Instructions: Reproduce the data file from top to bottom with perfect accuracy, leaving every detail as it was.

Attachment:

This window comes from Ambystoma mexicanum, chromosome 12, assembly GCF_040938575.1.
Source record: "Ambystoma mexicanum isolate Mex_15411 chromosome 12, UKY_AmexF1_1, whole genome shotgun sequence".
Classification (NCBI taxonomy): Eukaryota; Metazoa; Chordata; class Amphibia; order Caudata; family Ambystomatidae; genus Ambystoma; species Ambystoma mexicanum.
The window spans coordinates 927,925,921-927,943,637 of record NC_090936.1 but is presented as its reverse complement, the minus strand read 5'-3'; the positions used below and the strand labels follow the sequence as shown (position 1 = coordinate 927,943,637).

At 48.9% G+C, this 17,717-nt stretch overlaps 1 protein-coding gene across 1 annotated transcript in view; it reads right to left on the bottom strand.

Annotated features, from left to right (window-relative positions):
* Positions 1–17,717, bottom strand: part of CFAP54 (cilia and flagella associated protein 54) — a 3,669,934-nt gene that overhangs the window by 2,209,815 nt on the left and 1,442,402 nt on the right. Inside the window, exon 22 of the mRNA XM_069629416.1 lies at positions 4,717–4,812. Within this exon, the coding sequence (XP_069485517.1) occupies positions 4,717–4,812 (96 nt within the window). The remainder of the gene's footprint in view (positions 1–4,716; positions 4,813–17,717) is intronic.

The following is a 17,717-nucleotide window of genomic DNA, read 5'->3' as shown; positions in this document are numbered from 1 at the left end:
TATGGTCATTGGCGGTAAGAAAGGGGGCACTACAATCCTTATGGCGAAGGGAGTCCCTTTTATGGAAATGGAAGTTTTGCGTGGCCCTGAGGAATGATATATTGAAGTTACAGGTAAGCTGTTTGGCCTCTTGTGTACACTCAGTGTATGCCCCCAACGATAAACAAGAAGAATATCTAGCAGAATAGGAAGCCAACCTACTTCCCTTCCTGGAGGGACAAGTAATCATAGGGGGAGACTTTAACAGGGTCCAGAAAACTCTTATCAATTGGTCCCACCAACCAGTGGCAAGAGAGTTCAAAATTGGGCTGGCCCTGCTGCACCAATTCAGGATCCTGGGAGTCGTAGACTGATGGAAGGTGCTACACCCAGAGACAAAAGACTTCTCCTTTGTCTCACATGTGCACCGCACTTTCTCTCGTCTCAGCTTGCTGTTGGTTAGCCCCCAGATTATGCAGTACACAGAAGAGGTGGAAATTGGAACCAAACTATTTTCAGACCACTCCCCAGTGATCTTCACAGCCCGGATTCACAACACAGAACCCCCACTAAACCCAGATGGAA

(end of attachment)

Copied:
This window comes from Ambystoma mexicanum, chromosome 12, assembly GCF_040938575.1.
Source record: "Ambystoma mexicanum isolate Mex_15411 chromosome 12, UKY_AmexF1_1, whole genome shotgun sequence".
Classification (NCBI taxonomy): Eukaryota; Metazoa; Chordata; class Amphibia; order Caudata; family Ambystomatidae; genus Ambystoma; species Ambystoma mexicanum.
The window spans coordinates 927,925,921-927,943,637 of record NC_090936.1 but is presented as its reverse complement, the minus strand read 5'-3'; the positions used below and the strand labels follow the sequence as shown (position 1 = coordinate 927,943,637).

At 48.9% G+C, this 17,717-nt stretch overlaps 1 protein-coding gene across 1 annotated transcript in view; it reads right to left on the bottom strand.

Annotated features, from left to right (window-relative positions):
* Positions 1–17,717, bottom strand: part of CFAP54 (cilia and flagella associated protein 54) — a 3,669,934-nt gene that overhangs the window by 2,209,815 nt on the left and 1,442,402 nt on the right. Inside the window, exon 22 of the mRNA XM_069629416.1 lies at positions 4,717–4,812. Within this exon, the coding sequence (XP_069485517.1) occupies positions 4,717–4,812 (96 nt within the window). The remainder of the gene's footprint in view (positions 1–4,716; positions 4,813–17,717) is intronic.

The following is a 17,717-nucleotide window of genomic DNA, read 5'->3' as shown; positions in this document are numbered from 1 at the left end:
TATGGTCATTGGCGGTAAGAAAGGGGGCACTACAATCCTTATGGCGAAGGGAGTCCCTTTTATGGAAATGGAAGTTTTGCGTGGCCCTGAGGAATGATATATTGAAGTTACAGGTAAGCTGTTTGGCCTCTTGTGTACACTCAGTGTATGCCCCCAACGATAAACAAGAAGAATATCTAGCAGAATAGGAAGCCAACCTACTTCCCTTCCTGGAGGGACAAGTAATCATAGGGGGAGACTTTAACAGGGTCCAGAAAACTCTTATCAATTGGTCCCACCAACCAGTGGCAAGAGAGTTCAAAATTGGGCTGGCCCTGCTGCACCAATTCAGGATCCTGGGAGTCGTAGACTGATGGAAGGTGCTACACCCAGAGACAAAAGACTTCTCCTTTGTCTCACATGTGCACCGCACTTTCTCTCGTCTCAGCTTGCTGTTGGTTAGCCCCCAGATTATGCAGTACACAGAAGAGGTGGAAATTGGAACCAAACTATTTTCAGACCACTCCCCAGTGATCTTCACAGCCCGGATTCACAACACAGAACCCCCACTAAACCCAGATGGAA